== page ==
However, your daily actions in terms of nutrition, exercise, sleep, and other lifestyle choices can either promote healthy cell function and lower inflammation or increase inflammation and create cell dysfunction and protein misfolding. By initiating the body’s survival mechanism and upregulating autophagy, you can help your body to correct those errors, and, perhaps, even slow down aging.

The anti-aging aspect of autophagy is seen in its association with the activation of the anti-aging gene (Sirtuin 1), the decrease of reactive oxygen species and inflammation, cell repair, and its boost of brain-protective chemicals.

Moxley said the reason why autophagy is proving to be therapeutic with many health conditions is due to its role in lowering inflammation which, when chronic, was found to be the root of many of our preventable modern lifestyle diseases.

“When autophagy goes up, inflammation goes down and vice versa,” he said, adding, “There’ve been 67 different proteins in a cell that’s been found to relate to autophagy either as a trigger or facilitator. The more upregulated autophagy is, the more you deal with decreasing inflammation.” He adds, “inflammaging” is what we face when inflammation expedites the aging process.

Additionally, a study published in Nature provided evidence for the cognitive benefits of autophagy. It reported that autophagy played an important role in increasing brain-derived neurotrophic factor (BDNF) signaling that protects cognitive function and boosts neuroplasticity, the brain’s ability to change and create new neural pathways.

What inhibits autophagy?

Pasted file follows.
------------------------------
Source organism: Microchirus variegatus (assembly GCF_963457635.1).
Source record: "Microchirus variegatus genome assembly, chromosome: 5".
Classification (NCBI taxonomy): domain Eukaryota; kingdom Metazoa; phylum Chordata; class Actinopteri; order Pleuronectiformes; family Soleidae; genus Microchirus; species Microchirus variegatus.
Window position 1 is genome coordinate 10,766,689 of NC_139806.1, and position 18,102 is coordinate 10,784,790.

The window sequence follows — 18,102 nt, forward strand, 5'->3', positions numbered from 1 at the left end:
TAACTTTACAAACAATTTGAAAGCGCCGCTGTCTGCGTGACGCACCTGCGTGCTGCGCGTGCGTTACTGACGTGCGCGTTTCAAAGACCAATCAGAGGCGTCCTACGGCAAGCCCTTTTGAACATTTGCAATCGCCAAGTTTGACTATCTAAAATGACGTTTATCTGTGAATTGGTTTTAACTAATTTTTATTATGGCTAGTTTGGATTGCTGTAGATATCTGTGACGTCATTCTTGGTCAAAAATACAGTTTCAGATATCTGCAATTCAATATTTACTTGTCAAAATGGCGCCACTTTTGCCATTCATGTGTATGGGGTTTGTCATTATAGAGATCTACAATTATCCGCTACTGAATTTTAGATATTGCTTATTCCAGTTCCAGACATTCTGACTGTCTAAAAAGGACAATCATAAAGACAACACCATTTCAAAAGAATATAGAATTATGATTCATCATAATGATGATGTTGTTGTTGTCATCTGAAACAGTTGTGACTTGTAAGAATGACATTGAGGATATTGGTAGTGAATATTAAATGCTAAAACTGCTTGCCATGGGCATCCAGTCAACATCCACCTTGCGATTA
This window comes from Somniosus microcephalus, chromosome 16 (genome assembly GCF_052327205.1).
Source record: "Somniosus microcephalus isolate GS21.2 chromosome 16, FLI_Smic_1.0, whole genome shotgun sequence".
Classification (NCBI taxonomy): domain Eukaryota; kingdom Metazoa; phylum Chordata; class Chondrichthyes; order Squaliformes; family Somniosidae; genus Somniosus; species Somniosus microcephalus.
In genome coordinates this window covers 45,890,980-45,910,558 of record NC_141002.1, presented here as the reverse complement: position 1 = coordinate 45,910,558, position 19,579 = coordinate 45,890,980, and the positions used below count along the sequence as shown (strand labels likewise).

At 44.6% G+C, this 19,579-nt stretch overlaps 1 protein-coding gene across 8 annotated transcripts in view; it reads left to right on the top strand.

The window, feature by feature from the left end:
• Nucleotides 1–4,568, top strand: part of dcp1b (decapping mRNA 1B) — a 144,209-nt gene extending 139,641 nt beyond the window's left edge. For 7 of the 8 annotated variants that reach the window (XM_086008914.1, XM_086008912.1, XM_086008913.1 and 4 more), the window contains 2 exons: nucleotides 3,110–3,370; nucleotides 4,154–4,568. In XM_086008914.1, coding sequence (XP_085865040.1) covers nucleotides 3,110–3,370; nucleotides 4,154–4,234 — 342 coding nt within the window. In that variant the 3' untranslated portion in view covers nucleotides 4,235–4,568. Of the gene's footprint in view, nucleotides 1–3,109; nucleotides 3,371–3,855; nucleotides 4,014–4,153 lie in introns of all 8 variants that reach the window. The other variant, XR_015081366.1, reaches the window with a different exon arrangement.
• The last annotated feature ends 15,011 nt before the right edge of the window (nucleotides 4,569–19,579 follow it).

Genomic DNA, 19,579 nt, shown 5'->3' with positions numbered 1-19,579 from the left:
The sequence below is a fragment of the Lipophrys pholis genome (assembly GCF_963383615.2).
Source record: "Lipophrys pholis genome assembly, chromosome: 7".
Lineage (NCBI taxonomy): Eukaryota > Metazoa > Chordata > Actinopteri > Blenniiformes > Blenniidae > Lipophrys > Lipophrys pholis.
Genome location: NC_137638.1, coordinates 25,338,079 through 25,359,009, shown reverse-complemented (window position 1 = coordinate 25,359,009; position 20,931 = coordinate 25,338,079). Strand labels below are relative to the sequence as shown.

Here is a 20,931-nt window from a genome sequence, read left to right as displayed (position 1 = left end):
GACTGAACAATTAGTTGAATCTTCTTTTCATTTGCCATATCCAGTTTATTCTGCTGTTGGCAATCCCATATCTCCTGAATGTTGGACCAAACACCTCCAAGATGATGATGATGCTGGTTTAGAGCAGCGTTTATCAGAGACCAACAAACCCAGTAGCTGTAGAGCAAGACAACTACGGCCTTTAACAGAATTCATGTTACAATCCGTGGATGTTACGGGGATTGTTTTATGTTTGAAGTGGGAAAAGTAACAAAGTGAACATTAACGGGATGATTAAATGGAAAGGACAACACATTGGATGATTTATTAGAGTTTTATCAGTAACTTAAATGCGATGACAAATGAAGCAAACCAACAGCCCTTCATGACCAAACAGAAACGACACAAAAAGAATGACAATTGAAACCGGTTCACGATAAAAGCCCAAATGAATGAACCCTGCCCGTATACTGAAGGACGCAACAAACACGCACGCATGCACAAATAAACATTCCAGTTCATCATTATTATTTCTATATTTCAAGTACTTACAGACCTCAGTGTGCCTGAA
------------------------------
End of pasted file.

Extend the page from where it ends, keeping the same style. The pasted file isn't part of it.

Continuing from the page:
Some of the main aspects that inhibit autophagy are:

  • Eating too much.
  • Eating too often.
  • Sedentary lifestyle.

Ways to upregulate autophagy

Fasting and caloric restriction

Fasting and time-restricted eating in a cycling fashion activate the Sirtuin 1 gene (Sirt1) that promotes autophagy. Depriving the body of nutrients, particularly, protein and carbohydrates (glucose), results in the interruption of mTOR (mammalian target of rapamycin) signaling, which has been found to stimulate autophagy.

Cycling is, however, a key component. While you want the body to upregulate its “housekeeping” mechanism, it’s also important to then “re-feed” with high-quality nutrients (fat, protein, and fiber) to reactivate the mTOR signaling to use those nutrients to build new cells. As a result, your body can cleanse during a fast and rebuild when eating. Moxley recommends practicing a 6-hour feeding/18-hour fasting or 8-hour feeding/16-hour fasting window as a safe place to start.


Pharmaceuticals such as metformin and rapamycin are two prescription drugs that play a role in that pathway by suppressing mTOR activity, and hence, promoting autophagy.

Another molecule that’s been found to support autophagy is spermidine. According to a recent study, dietary supplementation with this natural polyamine extended life span and reversed aging-associated cardiac dysfunction in mice through induction of autophagy.


“Don’t exercise to lose weight,” Moxley said. “Exercise to boost autophagy to lower inflammation, to build mitochondrial integrity, and upregulate AMPK.” Weight loss and healthier body composition will be a byproduct.

Ketosis through a high-fat, low-carb diet

Research has shown a positive correlation between ketogenic interventions and autophagy activation along with improved vascular health. You can achieve ketosis while fasting, or by eating a high-fat, low-carb, and moderate-protein diet.

Heat therapy

A study published in the Journal of Applied Physiology pointed out that observations in animal and cell culture models regarding the effect of using heat therapy to restore autophagy appear promising. Yet more research is needed on whether heat therapy, such as sauna, induces autophagy in humans.